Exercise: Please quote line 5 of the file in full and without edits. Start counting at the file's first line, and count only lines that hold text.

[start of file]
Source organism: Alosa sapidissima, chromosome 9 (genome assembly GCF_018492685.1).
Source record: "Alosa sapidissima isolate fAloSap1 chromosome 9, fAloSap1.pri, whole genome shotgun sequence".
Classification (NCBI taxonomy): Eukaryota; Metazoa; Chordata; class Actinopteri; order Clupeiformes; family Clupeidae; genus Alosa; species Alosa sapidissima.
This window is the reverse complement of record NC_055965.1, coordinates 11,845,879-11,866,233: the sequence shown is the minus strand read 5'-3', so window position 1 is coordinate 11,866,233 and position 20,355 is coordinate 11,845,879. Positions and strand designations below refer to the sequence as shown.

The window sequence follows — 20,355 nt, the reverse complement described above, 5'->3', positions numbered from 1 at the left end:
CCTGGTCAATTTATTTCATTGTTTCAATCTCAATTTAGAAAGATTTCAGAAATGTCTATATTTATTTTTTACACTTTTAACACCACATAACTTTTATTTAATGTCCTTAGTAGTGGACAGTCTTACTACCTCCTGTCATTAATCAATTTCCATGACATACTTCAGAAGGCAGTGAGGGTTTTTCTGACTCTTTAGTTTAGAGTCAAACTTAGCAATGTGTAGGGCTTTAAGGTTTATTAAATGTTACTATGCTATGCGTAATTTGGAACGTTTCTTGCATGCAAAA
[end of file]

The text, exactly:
The window sequence follows — 20,355 nt, the reverse complement described above, 5'->3', positions numbered from 1 at the left end: